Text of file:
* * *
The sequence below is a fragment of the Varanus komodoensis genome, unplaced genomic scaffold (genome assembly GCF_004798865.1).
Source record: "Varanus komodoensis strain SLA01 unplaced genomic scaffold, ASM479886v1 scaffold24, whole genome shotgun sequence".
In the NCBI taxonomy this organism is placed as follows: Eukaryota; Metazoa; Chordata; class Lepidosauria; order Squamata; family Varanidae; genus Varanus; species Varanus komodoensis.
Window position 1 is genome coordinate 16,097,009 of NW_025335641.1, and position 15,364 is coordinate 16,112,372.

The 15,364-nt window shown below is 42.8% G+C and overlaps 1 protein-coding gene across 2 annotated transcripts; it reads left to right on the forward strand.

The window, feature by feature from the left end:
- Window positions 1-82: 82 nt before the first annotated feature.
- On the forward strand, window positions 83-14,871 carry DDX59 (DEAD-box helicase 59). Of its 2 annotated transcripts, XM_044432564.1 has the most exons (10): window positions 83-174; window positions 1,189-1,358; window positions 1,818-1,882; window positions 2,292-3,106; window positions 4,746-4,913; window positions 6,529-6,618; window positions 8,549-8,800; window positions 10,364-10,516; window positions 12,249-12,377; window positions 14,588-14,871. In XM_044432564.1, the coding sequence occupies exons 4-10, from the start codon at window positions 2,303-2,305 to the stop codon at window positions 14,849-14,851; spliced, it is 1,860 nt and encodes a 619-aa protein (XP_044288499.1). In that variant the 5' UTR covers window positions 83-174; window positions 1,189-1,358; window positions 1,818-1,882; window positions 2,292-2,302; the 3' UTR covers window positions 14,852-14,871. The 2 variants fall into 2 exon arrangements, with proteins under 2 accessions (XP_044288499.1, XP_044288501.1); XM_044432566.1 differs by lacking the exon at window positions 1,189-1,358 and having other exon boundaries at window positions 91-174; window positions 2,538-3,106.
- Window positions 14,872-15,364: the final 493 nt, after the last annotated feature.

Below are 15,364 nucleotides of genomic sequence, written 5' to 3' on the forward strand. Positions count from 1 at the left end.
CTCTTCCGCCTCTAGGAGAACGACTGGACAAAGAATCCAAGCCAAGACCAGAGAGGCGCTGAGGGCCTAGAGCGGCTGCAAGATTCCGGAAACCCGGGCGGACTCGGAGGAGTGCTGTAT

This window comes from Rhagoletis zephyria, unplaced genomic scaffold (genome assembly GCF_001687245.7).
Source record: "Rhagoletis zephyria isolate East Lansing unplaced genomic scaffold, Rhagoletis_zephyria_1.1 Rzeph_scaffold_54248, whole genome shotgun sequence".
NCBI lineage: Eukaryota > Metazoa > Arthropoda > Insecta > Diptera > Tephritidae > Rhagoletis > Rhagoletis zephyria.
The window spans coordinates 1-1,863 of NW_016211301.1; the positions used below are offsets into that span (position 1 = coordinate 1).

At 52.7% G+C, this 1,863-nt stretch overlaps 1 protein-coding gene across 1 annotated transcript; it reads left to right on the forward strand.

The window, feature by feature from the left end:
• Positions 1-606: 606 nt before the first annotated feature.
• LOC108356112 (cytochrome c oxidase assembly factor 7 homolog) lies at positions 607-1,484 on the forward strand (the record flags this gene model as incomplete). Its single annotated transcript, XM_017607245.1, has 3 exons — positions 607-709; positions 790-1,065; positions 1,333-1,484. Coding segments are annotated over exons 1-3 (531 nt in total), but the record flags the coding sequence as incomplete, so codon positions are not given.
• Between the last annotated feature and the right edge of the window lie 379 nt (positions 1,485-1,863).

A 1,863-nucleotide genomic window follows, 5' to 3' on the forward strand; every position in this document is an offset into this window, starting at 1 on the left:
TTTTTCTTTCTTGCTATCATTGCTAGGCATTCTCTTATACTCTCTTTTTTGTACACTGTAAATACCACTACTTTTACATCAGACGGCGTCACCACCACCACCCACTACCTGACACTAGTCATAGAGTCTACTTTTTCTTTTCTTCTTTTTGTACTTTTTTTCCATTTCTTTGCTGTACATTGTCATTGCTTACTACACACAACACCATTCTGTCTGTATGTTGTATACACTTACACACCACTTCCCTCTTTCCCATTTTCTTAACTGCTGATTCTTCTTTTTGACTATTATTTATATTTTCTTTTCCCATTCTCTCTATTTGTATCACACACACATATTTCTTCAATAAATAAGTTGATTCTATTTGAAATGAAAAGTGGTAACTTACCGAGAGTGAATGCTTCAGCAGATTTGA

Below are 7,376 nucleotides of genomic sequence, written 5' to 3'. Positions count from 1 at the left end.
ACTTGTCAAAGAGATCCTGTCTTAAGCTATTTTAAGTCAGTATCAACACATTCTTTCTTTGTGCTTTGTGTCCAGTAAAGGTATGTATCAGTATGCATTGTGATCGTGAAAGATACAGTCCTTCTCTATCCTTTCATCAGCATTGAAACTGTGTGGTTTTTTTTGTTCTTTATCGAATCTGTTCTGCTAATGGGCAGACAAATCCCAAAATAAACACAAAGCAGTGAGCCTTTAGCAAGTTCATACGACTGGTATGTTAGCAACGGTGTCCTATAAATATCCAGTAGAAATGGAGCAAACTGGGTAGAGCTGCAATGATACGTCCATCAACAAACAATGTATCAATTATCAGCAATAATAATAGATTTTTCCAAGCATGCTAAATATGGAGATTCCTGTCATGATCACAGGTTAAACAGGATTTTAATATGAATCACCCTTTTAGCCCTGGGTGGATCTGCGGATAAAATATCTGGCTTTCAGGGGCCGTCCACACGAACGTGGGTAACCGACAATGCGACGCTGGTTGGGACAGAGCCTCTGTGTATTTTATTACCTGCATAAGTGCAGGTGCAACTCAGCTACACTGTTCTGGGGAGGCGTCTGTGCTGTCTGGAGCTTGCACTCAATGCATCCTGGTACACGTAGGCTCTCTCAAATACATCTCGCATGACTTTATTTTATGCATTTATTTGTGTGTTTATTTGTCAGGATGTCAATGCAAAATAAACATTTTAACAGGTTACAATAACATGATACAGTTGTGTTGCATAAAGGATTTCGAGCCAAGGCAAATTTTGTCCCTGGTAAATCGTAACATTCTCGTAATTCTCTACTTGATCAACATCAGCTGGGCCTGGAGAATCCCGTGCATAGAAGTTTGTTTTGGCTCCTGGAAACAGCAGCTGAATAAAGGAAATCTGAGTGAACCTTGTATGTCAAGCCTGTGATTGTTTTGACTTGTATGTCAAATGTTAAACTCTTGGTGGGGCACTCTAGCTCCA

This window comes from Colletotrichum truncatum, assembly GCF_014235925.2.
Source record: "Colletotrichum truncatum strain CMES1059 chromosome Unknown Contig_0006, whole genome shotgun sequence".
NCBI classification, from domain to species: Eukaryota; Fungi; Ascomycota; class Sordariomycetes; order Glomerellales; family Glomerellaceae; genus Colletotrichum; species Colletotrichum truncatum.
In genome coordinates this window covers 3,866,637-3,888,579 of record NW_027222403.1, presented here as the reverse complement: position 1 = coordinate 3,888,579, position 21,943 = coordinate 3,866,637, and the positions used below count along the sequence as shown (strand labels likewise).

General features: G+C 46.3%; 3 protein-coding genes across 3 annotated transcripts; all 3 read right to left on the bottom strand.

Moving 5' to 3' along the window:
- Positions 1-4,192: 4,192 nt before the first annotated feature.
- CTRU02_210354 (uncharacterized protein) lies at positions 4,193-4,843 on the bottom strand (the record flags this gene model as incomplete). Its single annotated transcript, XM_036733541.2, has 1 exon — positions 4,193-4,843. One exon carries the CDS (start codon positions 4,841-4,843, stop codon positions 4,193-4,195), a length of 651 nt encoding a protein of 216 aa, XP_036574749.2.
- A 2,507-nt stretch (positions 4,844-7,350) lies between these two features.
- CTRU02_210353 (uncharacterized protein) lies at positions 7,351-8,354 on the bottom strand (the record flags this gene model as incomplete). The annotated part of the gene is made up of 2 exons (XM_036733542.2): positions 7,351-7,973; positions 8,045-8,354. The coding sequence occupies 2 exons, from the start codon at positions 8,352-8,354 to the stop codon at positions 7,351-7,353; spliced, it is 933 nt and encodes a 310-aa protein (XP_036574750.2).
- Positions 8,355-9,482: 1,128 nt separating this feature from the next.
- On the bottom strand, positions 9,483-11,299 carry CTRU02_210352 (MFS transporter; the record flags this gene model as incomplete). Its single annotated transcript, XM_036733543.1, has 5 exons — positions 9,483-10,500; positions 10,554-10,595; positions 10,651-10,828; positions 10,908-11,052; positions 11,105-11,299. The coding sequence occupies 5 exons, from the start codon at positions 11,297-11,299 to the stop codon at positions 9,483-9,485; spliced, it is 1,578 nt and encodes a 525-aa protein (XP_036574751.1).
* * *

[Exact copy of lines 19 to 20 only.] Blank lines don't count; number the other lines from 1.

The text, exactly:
• LOC108356112 (cytochrome c oxidase assembly factor 7 homolog) lies at positions 607-1,484 on the forward strand (the record flags this gene model as incomplete). Its single annotated transcript, XM_017607245.1, has 3 exons — positions 607-709; positions 790-1,065; positions 1,333-1,484. Coding segments are annotated over exons 1-3 (531 nt in total), but the record flags the coding sequence as incomplete, so codon positions are not given.
• Between the last annotated feature and the right edge of the window lie 379 nt (positions 1,485-1,863).